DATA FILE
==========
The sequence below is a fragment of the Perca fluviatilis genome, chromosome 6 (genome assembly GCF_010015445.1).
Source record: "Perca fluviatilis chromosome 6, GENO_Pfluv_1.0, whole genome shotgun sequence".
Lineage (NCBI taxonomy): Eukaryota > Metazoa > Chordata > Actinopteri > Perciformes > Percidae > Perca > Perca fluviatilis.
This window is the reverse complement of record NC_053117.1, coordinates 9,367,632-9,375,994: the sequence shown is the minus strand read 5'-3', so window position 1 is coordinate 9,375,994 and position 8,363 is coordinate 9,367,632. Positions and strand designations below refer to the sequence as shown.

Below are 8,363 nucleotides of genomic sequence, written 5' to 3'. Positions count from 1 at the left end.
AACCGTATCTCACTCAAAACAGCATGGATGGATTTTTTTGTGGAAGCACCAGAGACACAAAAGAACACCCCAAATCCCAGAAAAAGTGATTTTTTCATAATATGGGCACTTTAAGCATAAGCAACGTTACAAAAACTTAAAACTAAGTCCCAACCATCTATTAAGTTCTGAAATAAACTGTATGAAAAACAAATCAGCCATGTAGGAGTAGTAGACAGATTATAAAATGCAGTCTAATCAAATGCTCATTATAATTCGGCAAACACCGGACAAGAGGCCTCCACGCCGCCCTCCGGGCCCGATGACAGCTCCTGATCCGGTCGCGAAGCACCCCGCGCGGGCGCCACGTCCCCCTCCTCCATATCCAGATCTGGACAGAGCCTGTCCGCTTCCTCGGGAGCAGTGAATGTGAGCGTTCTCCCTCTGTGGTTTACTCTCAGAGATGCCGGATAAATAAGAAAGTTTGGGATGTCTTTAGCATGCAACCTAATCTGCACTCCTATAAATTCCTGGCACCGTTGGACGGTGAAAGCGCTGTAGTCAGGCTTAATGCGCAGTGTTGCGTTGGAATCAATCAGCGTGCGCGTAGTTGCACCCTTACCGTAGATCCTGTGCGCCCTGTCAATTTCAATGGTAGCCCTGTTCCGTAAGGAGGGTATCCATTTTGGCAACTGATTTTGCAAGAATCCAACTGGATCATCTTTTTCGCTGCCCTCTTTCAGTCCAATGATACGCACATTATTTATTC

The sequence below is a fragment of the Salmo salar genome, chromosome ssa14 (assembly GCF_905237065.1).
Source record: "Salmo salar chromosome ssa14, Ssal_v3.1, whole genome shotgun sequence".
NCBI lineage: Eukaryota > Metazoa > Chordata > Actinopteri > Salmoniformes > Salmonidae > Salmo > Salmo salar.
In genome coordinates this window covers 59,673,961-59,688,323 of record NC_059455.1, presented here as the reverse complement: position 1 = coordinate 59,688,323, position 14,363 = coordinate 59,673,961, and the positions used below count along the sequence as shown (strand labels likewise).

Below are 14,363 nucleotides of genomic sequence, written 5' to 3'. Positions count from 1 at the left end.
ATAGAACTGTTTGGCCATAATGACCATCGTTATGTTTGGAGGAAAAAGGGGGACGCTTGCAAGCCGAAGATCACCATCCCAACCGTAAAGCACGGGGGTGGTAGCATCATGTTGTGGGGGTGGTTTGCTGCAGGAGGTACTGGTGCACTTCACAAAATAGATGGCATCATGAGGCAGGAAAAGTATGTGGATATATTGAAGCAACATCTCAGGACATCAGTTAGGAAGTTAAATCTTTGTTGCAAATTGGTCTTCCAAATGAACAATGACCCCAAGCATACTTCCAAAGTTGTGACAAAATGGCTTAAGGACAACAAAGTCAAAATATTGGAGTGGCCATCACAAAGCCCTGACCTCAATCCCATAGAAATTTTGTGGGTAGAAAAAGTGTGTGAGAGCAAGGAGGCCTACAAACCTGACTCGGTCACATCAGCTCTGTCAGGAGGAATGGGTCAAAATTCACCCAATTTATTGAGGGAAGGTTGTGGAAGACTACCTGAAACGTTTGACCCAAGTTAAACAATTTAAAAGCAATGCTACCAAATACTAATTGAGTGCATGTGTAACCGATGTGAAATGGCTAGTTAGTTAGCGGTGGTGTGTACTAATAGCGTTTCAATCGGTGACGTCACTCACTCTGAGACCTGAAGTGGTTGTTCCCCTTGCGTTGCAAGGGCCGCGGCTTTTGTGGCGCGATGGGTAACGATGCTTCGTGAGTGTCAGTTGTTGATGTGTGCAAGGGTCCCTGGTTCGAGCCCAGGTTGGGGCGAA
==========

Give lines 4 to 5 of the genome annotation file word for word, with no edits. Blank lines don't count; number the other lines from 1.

This window is the reverse complement of record NC_053117.1, coordinates 9,367,632-9,375,994: the sequence shown is the minus strand read 5'-3', so window position 1 is coordinate 9,375,994 and position 8,363 is coordinate 9,367,632. Positions and strand designations below refer to the sequence as shown.

Below are 8,363 nucleotides of genomic sequence, written 5' to 3'. Positions count from 1 at the left end.